The call to reduce food waste has grown louder in the time of climate change. One of the obvious yet overlooked examples of wasted food potential is the carrot (Daucus carota).
When we think about carrots, we only remember the colourful roots of its various varieties. The red ones are grated and cooked in milk to prepare a halwa or gajrela, while purple carrots are used to make a tangy fermented drink called kanji in Uttar Pradesh.
But roots do not capture the full magic of the carrot. The lacy green leaves make up nearly half of the weight of the vegetable but rarely reach the markets or our plates.
They are often discarded after harvest to improve the shelf life of the roots, and merely used as animal and poultry feed. But they have potential to increase food diversity for human beings, not to mention their huge nutritional value.
Carrot leaves, just like the roots, are rich in vitamin A. Carbohydrates and protein account for 60 per cent and 20 per cent respectively of the leaves’ dry weight, as per a study published in the Journal of Food and Dairy Sciences in April 2011. The leaves have potassium that lowers blood pressure, supports metabolism and prevents osteoporosis.
They also contain calcium, phosphorus, iron and zinc. Given that they are rich in natural antioxidants, carrot-green extracts are often added to commercial food products. No wonder health food enthusiasts and foragers use them in herbal teas, soups and salads.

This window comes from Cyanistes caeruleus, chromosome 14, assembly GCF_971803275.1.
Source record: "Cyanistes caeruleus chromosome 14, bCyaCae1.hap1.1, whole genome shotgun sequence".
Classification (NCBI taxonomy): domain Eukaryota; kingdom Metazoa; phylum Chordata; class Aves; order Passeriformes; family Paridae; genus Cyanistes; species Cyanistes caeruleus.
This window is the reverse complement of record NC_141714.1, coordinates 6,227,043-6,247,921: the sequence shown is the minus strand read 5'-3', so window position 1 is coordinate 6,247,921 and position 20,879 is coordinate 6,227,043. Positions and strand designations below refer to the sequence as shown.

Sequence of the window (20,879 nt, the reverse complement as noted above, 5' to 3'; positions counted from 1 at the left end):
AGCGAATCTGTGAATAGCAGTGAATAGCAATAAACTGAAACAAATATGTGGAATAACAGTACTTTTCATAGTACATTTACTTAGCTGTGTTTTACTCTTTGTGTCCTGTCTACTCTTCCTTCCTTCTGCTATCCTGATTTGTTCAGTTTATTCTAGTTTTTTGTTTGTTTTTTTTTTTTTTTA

Carrot seeds too have medicinal value: they contain estrogen and were used in some cultures as an effective method of contraception. Lebanese folklore mentions the use of carrot seed oil from wild plants in cancer treatment — modern research proves this. The oil also has anti-ageing properties and features in skin-care products.
Scientists believe carrots were domesticated 1,000 years ago. Russian botanist Nikolai Vavilov, who traced carrots’ origin to be near Afghanistan in Central Asia, postulated sometime in the 1920s that the domesticated variety of the vegetable can be divided into Eastern and Western groups (depending on the side of Afghanistan they grew).
The Eastern group has anthocyanin-pigmented roots which are purple, pink or orangish-yellow. Carrots in the Western group have carotenoid-pigmented roots that are yellow, orange or red — and occasionally white. The two groups also differ in taste; the Western group is sweeter. But their leaves taste the same — an earthy flavour reminiscent of the root with a spicy aftertaste, à la mustard leaves.
Perhaps this familiarity of taste is why, despite not being commonly sold in markets, the leaves are used as a common green in several cuisines. In Japan, for instance, the leaves are stir-fried with soya sauce. In several European countries, they are part of salads and soups.